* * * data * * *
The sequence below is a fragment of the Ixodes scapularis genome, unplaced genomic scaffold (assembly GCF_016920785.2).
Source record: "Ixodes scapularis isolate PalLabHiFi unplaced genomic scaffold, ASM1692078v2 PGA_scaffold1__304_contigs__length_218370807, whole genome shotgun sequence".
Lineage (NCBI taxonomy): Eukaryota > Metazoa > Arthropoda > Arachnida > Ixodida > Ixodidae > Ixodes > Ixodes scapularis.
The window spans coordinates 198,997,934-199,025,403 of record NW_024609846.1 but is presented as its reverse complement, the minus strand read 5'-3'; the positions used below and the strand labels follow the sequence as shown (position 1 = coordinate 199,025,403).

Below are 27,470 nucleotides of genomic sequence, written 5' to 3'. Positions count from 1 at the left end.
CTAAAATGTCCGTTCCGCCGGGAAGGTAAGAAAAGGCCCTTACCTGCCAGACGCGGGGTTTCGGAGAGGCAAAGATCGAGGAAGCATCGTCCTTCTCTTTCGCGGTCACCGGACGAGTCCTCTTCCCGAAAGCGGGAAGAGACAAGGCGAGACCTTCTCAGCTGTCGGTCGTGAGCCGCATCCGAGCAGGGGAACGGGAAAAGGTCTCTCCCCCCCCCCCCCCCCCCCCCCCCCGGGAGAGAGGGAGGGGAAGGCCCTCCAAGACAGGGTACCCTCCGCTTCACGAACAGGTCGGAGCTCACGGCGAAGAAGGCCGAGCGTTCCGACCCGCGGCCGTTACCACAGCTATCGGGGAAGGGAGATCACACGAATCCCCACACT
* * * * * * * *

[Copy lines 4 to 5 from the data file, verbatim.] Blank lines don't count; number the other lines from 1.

The window spans coordinates 198,997,934-199,025,403 of record NW_024609846.1 but is presented as its reverse complement, the minus strand read 5'-3'; the positions used below and the strand labels follow the sequence as shown (position 1 = coordinate 199,025,403).

Below are 27,470 nucleotides of genomic sequence, written 5' to 3'. Positions count from 1 at the left end.